Monday, February 13, 2017

Pebble Beach Experiences “Crosby Weather” in Early 2017


Based in Bellevue, Washington, Amin Andy Lakha heads the Lakha Investment Company, LLC, and oversees coordinated development and commercial property management activities. Passionate about golf, Amin Andy Lakha enjoys teeing off at premier courses such as Shadow Creek in Las Vegas and the Pebble Beach Golf Links. 

With much of California getting pummeled by major storms in early 2017, Pebble Beach on the Monterey Peninsula was no exception. The coastal course experienced the brunt of an “atmospheric river event” that created major headaches for groundskeepers and ensured that only the hardiest braved the elements. 

Inclement weather is a longstanding part of Pebble Beach lore and according to Golf Digest even has a unique name, “Crosby weather.” This monicker recalls the dicey conditions in which the Bing Crosby National Pro-Am (currently the AT&T Pebble Beach National Pro-Am) was played on numerous occasions. 

The top class tournament takes place each February at Pebble Beach, as well as nearby Shore Course at Monterey Peninsula Country Club and Spyglass Hill Golf Course. With charity a major tournament element, regular participants include comedian Bill Murray, as well as San Francisco Giants and 49ers athletes.

Friday, February 3, 2017

Seismic Solutions for Earthquake-Prone Schools in Tajikistan

 


A longtime Bellevue, Washington, entrepreneur, Amin Andy Lakha guides all aspects of complex development projects, from property acquisition to lease management. Amin Andy Lakha is also involved in philanthropic efforts that benefit the less fortunate and contributes to nonprofits such as the Aga Khan Development Network.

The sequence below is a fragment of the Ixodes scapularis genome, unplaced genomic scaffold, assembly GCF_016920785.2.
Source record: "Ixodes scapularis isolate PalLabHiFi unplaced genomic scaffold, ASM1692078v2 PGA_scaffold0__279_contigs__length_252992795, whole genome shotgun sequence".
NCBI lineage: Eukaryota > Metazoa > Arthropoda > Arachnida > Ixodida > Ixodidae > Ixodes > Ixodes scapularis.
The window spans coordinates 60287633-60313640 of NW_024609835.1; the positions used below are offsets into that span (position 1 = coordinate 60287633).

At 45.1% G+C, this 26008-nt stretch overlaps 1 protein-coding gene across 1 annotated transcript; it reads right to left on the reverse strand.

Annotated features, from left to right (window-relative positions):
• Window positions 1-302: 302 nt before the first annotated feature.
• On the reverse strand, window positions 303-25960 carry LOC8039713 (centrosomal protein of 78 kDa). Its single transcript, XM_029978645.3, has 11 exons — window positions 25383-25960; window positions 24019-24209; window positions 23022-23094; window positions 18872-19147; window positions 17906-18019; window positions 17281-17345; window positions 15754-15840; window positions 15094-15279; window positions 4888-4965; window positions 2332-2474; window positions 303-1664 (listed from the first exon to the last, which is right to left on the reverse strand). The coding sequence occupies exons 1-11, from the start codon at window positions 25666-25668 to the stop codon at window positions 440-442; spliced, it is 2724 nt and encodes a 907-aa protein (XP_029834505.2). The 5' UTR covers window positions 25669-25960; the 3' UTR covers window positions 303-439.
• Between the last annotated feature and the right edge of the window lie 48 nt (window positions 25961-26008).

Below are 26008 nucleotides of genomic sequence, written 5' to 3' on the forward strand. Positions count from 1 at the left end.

The charitable organization supports a wide range of humanitarian efforts in areas from education to health. One signature project involves a school safety initiative in Tajikistan, which is on the World Bank’s list of “disaster hot spot” nations. From 1980 to 2010, more than 6 million people in the country were affected by earthquakes and other natural disasters.

The current program was piloted in 2009 in partnership with the U.S. Department of Agriculture and the Tajikistan government, and involved the retrofitting of a dozen schools across an earthquake-prone region. The schools had been constructed through shared community labor three decades ago and were in a state of deterioration. Interventions completed included the strengthening of foundations, seismic netting for walls, and new pillars to help hold up roofs. Shortly after completion, the schools successfully withstood major tremblors that hit the region.